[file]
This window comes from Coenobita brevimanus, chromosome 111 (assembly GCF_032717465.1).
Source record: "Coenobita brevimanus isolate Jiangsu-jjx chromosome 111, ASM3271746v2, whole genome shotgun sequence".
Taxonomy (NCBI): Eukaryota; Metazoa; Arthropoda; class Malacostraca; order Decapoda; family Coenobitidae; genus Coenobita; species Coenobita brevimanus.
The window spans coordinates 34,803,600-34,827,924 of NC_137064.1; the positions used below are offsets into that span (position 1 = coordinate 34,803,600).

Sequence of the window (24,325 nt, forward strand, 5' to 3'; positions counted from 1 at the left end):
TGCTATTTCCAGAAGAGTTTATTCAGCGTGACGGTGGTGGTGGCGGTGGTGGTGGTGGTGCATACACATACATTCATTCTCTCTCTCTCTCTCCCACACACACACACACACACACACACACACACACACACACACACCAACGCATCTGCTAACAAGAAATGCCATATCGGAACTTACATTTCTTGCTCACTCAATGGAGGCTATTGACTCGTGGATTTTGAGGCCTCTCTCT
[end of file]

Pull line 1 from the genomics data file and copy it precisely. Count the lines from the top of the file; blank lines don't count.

This window comes from Coenobita brevimanus, chromosome 111 (assembly GCF_032717465.1).